Carbon Footprint of Cycling per Mile - Intro
Many basic graphs that compare cycling with other modes of transport rate cycling as "zero" impact.
This is fine as like walking cycling is one of the lowest carbon forms of transport available. However, when we consider the fuel that the cyclist uses i.e. the food they eat in order to gain the calories burnt in cycling does this change anything?
Carbon Footprint of Cycling per Mile - grams of CO2 per mile for a Car
Our benchmark for our CO2 per mile will be that described in "The Ecologist" of 168g/CO2/mile, for a car.
Carbon Footprint of Cycling per Mile - grams of CO2 per mile for a Bicycle
Now consider the calories burnt cycling 1 mile on a Bicycle, this varies base don the speed and the weight of the rider, but a conservative figure might be 50 calories per mile. How does the cyclist get those calories . . . ?
Eating meat, is carbon intensive. . . a meat rich diet creates over double the CO2 footprint of a vegan diet.
So if we we were to cycle 1 mile on a vegan diet, vegetarian or "all in" dirt we would create different emissions.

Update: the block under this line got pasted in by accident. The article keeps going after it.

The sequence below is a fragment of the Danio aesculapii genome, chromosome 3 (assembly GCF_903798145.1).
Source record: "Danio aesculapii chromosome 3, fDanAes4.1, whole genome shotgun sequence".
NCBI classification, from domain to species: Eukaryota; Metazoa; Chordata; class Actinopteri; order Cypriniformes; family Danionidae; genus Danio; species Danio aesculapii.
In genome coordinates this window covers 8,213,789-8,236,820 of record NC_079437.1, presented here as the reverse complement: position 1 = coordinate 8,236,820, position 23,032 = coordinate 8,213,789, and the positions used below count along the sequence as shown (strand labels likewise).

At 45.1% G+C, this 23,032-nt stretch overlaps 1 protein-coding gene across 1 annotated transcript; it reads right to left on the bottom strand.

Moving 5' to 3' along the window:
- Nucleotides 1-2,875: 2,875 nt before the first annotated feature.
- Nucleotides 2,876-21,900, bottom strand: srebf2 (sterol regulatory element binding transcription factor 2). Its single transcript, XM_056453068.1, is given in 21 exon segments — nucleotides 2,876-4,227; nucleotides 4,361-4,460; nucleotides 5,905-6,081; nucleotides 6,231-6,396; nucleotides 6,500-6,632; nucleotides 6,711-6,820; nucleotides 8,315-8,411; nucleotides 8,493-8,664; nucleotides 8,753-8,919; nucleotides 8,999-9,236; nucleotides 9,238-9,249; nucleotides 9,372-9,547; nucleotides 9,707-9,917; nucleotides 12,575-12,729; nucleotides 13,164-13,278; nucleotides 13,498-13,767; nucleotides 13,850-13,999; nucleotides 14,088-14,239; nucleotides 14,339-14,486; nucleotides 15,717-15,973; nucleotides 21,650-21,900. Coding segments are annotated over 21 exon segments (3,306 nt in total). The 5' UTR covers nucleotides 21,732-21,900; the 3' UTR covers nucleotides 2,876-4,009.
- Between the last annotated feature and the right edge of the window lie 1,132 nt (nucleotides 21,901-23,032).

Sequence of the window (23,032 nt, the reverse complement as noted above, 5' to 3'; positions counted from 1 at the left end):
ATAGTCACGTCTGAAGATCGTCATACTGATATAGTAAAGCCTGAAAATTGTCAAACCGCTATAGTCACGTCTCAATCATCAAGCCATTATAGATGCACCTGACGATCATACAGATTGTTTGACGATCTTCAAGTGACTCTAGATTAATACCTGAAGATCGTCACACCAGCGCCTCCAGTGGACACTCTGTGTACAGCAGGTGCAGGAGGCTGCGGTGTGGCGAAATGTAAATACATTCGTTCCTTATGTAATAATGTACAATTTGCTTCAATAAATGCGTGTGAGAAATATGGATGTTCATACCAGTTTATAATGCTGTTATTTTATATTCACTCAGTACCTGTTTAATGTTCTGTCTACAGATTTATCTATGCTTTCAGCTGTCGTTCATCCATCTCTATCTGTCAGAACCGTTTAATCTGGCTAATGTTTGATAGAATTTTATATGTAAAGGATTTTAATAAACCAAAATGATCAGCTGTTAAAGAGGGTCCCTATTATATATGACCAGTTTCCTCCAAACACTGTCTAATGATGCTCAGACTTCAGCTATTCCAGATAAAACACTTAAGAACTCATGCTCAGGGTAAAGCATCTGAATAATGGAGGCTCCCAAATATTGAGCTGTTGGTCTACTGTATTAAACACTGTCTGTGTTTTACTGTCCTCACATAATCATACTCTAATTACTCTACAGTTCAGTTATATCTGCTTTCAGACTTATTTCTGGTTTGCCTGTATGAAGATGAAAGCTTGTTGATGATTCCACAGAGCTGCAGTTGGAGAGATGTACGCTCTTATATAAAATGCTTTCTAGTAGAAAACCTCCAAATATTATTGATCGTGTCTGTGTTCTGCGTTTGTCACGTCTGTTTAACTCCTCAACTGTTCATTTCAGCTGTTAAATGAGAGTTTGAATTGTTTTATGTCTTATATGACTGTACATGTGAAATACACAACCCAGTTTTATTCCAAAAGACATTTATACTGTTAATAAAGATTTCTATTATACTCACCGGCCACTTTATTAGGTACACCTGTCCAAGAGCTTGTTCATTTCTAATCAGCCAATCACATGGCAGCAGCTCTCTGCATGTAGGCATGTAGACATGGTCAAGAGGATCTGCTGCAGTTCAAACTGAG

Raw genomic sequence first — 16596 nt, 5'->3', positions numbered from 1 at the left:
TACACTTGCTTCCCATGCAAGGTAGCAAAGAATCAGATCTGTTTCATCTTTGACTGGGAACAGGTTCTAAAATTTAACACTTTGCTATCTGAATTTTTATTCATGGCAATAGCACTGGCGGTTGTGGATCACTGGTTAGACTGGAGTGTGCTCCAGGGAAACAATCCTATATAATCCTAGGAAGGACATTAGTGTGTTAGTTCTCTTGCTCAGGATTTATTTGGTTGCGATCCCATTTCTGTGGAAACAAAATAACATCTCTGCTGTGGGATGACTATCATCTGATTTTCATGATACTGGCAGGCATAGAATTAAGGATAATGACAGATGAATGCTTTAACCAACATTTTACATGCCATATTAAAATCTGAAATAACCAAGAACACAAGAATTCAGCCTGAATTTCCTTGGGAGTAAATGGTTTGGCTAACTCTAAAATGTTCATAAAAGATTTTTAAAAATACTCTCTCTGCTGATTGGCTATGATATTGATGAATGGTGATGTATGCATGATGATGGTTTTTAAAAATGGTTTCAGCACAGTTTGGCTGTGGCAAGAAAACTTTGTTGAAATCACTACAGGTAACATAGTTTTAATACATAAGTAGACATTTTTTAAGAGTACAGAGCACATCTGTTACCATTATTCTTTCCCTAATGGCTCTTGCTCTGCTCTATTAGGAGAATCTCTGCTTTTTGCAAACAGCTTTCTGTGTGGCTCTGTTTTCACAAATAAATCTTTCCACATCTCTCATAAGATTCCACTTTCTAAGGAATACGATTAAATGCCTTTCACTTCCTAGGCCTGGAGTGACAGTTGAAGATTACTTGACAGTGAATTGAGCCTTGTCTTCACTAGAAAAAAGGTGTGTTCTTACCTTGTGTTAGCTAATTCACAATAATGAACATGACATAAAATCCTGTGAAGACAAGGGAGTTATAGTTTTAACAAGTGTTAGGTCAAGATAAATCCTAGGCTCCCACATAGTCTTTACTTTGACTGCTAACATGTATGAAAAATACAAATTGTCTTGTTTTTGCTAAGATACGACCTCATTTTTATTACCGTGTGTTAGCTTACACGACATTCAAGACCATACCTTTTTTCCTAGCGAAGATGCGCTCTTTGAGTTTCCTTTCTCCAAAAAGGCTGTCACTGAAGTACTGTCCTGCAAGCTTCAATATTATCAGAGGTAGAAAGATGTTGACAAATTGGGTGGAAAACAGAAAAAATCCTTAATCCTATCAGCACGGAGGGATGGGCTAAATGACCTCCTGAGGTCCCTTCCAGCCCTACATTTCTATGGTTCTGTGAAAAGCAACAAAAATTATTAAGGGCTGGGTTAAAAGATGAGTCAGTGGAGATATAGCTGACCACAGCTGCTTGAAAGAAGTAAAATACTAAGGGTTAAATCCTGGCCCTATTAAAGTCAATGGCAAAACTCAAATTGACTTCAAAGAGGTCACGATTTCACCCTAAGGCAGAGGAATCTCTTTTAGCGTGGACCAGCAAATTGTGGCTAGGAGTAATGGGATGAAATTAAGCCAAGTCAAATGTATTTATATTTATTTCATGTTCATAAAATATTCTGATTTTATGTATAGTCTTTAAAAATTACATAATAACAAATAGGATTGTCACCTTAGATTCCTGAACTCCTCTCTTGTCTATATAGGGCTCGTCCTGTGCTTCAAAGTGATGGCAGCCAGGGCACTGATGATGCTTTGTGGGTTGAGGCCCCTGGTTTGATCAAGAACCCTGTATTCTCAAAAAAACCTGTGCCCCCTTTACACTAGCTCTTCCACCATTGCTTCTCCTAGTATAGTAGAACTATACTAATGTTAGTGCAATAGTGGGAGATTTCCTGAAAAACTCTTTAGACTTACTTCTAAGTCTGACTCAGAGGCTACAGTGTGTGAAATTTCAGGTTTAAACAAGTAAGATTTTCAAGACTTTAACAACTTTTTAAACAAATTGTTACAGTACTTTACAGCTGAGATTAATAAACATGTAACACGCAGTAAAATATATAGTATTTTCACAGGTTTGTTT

|gCO2 per mile by Diet|
So if we then apply our 50 calorie per mile number to the CO2 per calorie we get:
|CO2 per mile by diet - Bicycle|
Remember a mile in a car creates 168 gCO2, from burning fossil fuels.
Carbon Footprint of Cycling per Mile - Making a Comparison
Now the average person burns 68 calories per hour whilst sitting. On a single carriage way the driver of a car will burn 1.4 calories per mile. So we can add this CO2 burden to that produced by the fuel. Sp if we add in the metabolic co2 impacts we get.
|CO2 per mile by diet - Car|
Carbon Footprint of Cycling per Mile - Conclusion
Cycling would appear to only save carbon if you eat a low meat diet. Please note this post is restricted to operational impacts only, and does not consider manufacturing impacts or infrastructure impacts.